Over the years Episcopalians became more and more uncomfortable with the word “Protestant” as a descriptive adjective. Finally the term was erased and as the American church is an international body, the words “in the United States of America” also disappeared. Unwittingly the Episcopal Church lost that part of its title which referred to its more democratic leanings. There’s an irony!. One of the present trends in our church is to consider the ordained ministry as a function inherent in baptism and thus in a sense shared by all, although individually ‘practiced’ by those set aside by ordination and consecration. The implications of this challenge the nature of the episcopate which one finds described in the Ordinal and its preface and in the catechism. These trends in “mutual ministry”, perhaps evidence of a resurgent Protestantism, suggest that bishops should not represent our church alone, but should always or nearly always consult with and function with other clergy and the laity. While this ideal is neither something new nor something locally “Episcopalian”; it also represents claims by those who believe in synodical majoritarianism and wish to clip the wings of bishops and primates.

Although reformers feel free to challenge older notions of priesthood and its ontological charism, but curiously not its indelibility, there is still some hesitance in challenging the apostolic role of bishops. This role is clearly identified in the liturgy for the ordination and consecration of bishops. A reluctance to challenge older theologies of the episcopacy by proponents of “mutual ministry” in fact elevates the unique status of bishops and drives a deeper wedge between the episcopate and other Orders. But that is a story for another day.

What is clear is that right from the beginning our church has stressed episcopacy and its function much more vividly, at least at first, than other Anglican bodies and that emphasis remains part of its official teaching to be found in the Ordinal and the Catechism of the Prayer Book. That bishops are democratically elected makes no difference. The office originates in popular democracy but it is not a democratic office. Certainly no one suggests that bishops be re-elected by those they “represent” before each meeting of General Convention or that they should cease to be part of that House when they resign or retire.

It would seem to me quite evident that a church which professes to be an “Episcopal” church, describes the role of the episcopate fully in its Ordinal requires ecumenical partners to adopt episcopacy as a necessary step to intercommunion should entrust its bishops with the tasks inherent in their office.I would urge that we all read carefully the Examination of a bishop-elect on page 517 in the Prayer Book, and particularly the words:”You are called to guard the faith, unity, and discipline of theChurch.” and “With your fellow bishops you will share in the leadership of the Church throughout the world.” I would suggest that as the Ordinal is not merely a group of efficient services, but an expression of Anglican doctrine, it makes total sense for bishops to engage and be engaged in guarding our unity and in leading us in the Church “throughout the world.” The result of such work is rarely enshrined in legislative acts in a specific Province. The collegial acts of bishops, whether at home as a House, or in the widerCommunion, whether in ad hoc meetings with the Archbishop of Canterbury or at Lambeth Conferences are unique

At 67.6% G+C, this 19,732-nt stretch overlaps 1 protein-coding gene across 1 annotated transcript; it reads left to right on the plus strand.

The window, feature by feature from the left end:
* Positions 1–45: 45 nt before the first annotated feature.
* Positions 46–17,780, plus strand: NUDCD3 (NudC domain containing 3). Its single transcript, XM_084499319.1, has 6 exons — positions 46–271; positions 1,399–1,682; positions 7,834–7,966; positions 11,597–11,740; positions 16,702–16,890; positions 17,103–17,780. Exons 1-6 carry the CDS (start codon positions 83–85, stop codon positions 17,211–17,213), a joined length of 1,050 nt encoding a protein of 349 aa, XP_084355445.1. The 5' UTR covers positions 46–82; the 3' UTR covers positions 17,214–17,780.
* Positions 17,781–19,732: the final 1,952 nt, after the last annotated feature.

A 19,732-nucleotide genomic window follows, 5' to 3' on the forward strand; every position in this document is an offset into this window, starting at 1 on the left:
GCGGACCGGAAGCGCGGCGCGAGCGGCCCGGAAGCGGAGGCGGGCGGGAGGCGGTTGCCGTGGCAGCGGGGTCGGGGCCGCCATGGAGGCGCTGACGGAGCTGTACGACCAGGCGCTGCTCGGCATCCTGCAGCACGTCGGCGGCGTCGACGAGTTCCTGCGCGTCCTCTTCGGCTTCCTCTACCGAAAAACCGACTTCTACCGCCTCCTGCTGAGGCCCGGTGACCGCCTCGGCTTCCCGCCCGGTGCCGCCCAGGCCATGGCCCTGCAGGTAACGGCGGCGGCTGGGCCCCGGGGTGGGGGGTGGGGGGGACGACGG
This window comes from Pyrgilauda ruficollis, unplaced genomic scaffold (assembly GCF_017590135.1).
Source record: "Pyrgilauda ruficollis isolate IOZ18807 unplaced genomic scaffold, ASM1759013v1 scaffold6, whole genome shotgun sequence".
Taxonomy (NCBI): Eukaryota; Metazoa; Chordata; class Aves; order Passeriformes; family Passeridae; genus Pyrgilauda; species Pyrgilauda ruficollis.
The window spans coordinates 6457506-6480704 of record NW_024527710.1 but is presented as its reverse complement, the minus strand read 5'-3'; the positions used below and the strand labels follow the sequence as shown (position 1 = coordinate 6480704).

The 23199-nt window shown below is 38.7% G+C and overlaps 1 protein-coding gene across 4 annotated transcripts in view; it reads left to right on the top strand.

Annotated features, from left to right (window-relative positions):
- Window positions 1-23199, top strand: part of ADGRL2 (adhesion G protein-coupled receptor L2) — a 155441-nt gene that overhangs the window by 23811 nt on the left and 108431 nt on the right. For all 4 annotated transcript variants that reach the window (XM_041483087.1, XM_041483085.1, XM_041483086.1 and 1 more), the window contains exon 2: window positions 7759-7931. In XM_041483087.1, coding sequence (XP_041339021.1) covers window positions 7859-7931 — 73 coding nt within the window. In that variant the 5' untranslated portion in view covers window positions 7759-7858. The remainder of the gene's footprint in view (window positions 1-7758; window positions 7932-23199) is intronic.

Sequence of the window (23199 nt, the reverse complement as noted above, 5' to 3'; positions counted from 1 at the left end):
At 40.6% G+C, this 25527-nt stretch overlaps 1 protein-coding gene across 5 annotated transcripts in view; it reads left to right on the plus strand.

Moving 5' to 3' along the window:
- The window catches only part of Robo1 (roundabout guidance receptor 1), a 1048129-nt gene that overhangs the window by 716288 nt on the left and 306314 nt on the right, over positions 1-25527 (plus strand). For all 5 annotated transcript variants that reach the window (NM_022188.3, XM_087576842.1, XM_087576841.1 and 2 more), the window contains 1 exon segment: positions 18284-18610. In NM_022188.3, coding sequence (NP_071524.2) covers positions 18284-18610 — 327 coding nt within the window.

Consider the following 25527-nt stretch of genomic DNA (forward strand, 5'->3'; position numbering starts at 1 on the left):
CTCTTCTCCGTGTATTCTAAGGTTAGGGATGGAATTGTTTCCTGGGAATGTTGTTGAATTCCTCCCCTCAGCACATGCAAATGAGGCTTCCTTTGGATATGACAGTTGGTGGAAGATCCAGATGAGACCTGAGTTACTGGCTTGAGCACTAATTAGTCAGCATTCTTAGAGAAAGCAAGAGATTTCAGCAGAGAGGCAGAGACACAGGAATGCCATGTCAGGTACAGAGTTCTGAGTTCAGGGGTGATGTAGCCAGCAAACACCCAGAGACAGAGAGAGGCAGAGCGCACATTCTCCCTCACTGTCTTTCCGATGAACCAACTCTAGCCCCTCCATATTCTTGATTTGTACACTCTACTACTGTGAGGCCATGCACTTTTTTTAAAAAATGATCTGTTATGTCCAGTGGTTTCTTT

or distinct. In that sense they in some way differ from the actions of the House of Deputies or pan-Anglican meetingsinvolving all Orders. Such acts are not “superior” or of greater authenticity than those undertaken in the shared government in “synod” or by other clergy and the laity. But they are distinct insofar as bishops are bishops and have a distinct charism and function within the “dispersed authority” of theChurch.

At a time when the nature of ordination is under discussion, I think it important that we develop ways of recognizing inherent function and grace within the Orders of Ministry without burdening our debate with notions which owe more to secular political theory than to scripture, tradition and reason as Anglicans have received the same. For while many “democratic” aspects of our church originate in its 18th Century form of Protestantism, their present interpretation owes much to contemporary secular egalitarian theory, opportunistic attempts to shift power to the House of Laity in General Convention and a general distrust of a cult of authority, however venerable and holy.

Not all trends in society are inimical. On the other hand, the task of the church is to consider that which society proposes always from the standpoint of core belief and that whether a secular cause or trend is of the Right, of the Left or of the Center. In losing sight of this, we become the more susceptible to becoming a church defined by its reference to one or other of the prevailing cultures. We were once the conservative party at prayer. Now we divide between the liberal party in action and the conservative party in reaction. This is particularly the case in the growing trend to treat General Convention in almost exclusively secular political terms, as an exclusive and omni-competent legislative body. I champion the bishops!

[1] BCP page 11 in the penultimate paragraph.